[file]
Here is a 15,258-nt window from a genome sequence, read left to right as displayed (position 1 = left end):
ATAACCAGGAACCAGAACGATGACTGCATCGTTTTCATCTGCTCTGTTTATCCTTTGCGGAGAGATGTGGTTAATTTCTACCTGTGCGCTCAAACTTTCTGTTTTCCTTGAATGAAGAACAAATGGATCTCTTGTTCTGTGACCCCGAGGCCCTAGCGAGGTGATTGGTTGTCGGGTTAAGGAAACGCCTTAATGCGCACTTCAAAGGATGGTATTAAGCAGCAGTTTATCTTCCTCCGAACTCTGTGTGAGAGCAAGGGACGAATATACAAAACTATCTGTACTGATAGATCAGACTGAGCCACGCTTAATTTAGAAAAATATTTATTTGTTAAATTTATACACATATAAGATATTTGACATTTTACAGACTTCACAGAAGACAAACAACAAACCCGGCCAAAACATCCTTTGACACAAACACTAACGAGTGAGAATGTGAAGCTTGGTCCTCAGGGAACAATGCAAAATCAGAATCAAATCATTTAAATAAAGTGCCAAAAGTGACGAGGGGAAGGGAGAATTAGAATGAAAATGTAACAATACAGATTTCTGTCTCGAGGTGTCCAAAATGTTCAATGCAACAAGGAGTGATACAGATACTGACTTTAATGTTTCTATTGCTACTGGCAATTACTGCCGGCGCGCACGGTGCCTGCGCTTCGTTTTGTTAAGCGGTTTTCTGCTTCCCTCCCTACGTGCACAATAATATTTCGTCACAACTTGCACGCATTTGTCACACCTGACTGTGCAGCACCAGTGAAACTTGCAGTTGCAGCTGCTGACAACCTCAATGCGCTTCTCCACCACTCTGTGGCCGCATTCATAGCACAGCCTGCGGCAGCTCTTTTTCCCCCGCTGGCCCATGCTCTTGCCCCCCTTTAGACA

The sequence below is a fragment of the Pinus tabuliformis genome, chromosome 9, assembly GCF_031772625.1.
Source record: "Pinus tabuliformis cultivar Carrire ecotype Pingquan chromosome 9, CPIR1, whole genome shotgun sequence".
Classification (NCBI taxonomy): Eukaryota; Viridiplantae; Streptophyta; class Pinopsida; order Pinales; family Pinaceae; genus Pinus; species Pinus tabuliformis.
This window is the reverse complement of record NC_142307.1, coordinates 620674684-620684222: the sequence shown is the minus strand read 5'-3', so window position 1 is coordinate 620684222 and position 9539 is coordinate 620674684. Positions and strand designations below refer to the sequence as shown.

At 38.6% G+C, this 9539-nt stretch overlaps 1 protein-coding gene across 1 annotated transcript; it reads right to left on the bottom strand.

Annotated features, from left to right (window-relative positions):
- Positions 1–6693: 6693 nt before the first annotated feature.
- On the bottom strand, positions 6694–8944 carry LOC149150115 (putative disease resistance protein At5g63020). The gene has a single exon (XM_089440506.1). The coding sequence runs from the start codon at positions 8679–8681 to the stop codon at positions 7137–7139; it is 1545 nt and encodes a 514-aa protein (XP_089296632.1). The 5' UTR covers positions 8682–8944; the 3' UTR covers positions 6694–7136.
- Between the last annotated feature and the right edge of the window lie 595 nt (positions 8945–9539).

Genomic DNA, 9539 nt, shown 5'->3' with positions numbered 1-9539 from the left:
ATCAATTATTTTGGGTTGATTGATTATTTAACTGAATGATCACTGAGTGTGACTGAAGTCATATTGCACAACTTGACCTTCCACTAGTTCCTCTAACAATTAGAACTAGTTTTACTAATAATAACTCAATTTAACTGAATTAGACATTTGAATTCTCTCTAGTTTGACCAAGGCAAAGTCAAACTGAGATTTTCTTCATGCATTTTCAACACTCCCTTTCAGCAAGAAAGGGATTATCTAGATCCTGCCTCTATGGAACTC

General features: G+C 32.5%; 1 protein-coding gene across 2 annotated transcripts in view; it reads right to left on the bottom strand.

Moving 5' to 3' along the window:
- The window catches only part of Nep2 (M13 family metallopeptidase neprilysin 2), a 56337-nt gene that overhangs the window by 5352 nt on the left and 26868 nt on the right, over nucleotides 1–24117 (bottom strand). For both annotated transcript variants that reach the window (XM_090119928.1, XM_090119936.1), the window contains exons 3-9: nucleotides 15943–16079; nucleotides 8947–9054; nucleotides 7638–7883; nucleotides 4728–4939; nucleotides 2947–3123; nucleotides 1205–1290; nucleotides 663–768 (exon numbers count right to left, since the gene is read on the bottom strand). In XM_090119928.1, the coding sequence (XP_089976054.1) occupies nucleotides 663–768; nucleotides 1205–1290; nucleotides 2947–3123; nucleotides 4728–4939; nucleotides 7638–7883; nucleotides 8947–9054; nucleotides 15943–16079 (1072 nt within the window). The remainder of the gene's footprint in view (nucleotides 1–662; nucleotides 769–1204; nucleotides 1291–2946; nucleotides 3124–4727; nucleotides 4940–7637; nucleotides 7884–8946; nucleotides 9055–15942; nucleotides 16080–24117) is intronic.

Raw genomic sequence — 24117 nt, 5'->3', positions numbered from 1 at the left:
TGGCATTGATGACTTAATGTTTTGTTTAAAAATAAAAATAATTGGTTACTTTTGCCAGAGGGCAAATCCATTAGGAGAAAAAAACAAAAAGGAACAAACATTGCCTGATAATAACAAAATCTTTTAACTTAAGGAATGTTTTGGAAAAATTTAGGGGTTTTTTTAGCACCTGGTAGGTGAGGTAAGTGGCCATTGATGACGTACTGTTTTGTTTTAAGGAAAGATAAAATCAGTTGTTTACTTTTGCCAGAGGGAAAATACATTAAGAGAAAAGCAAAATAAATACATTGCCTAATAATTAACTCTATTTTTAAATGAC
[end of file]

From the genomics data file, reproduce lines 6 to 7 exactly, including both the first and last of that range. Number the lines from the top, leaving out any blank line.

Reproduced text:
This window is the reverse complement of record NC_142307.1, coordinates 620674684-620684222: the sequence shown is the minus strand read 5'-3', so window position 1 is coordinate 620684222 and position 9539 is coordinate 620674684. Positions and strand designations below refer to the sequence as shown.

At 38.6% G+C, this 9539-nt stretch overlaps 1 protein-coding gene across 1 annotated transcript; it reads right to left on the bottom strand.